As much as they focus on one subject, case studies sometimes compare two approaches. For instance: 'computer versus manual accounting'. Undergraduates don't conduct real-life case studies. However, some may complete case studies as part of their objectives or thesis. Usually, they evaluate case studies that were performed by other accountants and researchers. However, doctoral and master students are likely to assist in such cases.
Steps to Follow When Writing Accounting Papers
Even before handling the paper, you should have an interest in accounting. Unlike other articles, accounting papers can be quiet boring to write. They require lots of calculations, formulas, techniques, and numbers. Thus, you need to ensure you are on the right mindset. Take a look at the following steps:
Select a topic
Professors often assign topics, but in case you have difficulty in formulating one, then you can read newspapers or watch the news for great topic ideas. Also, you can develop your topic ideas from the subtopics in your course work. Examples of the topics are financial accounting, management accounting, and auditing accounting. Always remember the subject should be relevant to your course and also the audience. Lastly, make sure it's narrow enough for the ease of research and more accurate results.
You need to perform background research. Have at least three to four sources which you will use as evidence, and also to support your thesis. Without research, there is no paper. Nonetheless, how will you prove your thesis statement and support your arguments?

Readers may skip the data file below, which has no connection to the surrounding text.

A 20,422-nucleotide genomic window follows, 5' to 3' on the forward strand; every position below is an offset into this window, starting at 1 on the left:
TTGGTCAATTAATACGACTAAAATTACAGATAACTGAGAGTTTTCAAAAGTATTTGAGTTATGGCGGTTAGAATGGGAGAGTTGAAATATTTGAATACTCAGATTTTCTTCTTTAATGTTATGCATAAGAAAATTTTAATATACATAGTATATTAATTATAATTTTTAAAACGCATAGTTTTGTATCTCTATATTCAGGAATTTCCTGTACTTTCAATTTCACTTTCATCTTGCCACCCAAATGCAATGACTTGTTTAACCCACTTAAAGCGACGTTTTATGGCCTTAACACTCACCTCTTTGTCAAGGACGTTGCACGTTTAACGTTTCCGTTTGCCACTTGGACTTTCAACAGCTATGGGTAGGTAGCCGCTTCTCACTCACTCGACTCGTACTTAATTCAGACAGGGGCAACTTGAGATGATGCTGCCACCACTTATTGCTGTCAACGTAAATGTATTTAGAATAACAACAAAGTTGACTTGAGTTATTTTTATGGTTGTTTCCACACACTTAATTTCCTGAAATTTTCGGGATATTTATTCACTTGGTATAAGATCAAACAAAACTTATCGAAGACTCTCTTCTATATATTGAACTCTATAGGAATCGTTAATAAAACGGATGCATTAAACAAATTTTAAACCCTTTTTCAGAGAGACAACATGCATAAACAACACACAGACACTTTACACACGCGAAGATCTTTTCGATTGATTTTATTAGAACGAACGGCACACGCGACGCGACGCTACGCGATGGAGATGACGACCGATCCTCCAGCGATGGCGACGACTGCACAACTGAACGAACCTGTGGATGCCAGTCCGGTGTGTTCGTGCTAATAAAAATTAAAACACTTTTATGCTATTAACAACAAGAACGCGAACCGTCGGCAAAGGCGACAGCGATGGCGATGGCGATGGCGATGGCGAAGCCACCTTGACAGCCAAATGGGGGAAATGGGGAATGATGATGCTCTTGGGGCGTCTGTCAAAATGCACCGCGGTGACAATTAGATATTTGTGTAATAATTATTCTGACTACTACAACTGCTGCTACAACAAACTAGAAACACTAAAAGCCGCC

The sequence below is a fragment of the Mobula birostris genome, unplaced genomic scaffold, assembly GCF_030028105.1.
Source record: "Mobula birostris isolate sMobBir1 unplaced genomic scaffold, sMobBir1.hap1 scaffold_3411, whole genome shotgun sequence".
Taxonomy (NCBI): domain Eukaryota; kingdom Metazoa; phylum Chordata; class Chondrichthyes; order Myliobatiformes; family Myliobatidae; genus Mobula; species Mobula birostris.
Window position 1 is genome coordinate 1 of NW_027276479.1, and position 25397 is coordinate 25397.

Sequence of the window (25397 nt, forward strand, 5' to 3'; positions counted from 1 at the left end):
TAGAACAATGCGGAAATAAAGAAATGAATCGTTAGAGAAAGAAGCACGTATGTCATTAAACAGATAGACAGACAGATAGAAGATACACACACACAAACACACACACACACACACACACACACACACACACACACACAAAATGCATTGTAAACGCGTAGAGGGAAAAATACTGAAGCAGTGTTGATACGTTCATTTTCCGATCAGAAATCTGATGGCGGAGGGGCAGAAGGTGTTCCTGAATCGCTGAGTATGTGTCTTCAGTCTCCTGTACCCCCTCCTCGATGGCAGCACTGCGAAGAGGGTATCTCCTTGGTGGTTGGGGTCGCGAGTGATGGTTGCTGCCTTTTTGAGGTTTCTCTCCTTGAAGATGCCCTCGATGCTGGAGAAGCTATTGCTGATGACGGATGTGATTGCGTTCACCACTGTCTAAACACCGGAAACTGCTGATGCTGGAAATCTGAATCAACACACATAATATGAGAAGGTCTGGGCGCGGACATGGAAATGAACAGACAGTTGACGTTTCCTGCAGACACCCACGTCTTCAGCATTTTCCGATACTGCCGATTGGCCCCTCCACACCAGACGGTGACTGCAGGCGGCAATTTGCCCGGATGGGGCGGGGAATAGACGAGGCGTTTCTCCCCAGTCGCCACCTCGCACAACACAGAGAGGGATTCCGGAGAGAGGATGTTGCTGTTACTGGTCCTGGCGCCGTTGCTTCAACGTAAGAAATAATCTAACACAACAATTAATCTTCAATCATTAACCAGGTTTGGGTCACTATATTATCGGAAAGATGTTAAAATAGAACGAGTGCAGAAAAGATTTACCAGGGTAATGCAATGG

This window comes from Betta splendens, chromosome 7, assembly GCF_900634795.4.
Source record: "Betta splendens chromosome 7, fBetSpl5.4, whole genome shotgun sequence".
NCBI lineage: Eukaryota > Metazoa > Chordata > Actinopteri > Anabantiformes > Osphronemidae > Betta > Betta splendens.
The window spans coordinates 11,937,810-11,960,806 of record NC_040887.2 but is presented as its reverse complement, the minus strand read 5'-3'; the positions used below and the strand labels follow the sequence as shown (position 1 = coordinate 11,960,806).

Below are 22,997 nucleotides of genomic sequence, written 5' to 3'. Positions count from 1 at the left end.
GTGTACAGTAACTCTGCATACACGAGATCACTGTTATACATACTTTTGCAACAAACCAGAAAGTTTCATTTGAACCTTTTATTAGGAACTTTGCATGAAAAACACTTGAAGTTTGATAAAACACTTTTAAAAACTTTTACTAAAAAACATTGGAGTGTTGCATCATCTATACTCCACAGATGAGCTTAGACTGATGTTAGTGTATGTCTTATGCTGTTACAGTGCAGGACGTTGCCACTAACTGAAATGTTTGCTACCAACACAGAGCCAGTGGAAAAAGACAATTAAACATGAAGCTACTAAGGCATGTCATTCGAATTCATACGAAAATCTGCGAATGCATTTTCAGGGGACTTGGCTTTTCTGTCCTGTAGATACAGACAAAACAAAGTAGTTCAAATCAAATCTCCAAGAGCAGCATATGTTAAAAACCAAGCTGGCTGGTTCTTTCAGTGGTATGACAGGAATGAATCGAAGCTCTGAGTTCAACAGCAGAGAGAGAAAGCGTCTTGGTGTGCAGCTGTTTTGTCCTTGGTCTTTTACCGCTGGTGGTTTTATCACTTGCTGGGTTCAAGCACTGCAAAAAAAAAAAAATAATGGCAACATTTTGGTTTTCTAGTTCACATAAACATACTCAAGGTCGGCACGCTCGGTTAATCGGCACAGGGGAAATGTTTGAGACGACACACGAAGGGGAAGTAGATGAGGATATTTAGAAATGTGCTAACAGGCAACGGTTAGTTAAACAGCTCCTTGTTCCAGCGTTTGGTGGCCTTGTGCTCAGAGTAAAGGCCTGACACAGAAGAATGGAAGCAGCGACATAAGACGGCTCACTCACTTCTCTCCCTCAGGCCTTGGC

Generate a draft
The first step is to formulate a thesis statement. Let it be at least two sentences and vividly outline the intention of your paper. How do you want your article to appear? What are your concerns on the topics? How will you conduct your research, and what methods will you use? This will determine the direction of your paper.
Write down the draft
The introduction, body, conclusion, and references are the four main parts of your paper. Your introduction part should include the thesis statement, pointing out the essence of your argument. When one skims through your writing, then they should have a clue on what your topic is all about. In the body, properly discuss your key points, supporting each with evidence. Summarize your points in the conclusion, clearly reaffirming your thesis. Lastly, write the reference and ensure you cite your sources on a different page.
It's now time to go over your paper. Refer to your drafts and outlines in the process of writing your work. When you come up with new ideas, add them to your work. You can omit some ideas which aren't concrete enough. Lastly, remember to arrange your point in chronological order and make sure they make sense.
Edit and proofread
This is the last step to a perfect job. Check grammar, spelling, and punctuation, and arrangement of your sentences to ensure that they make sense. Your grammar, style, and word usage should be top-notch. Nobody would take your research seriously if your work is full of trash with fragments, run-off sentences, and ambiguous sentences.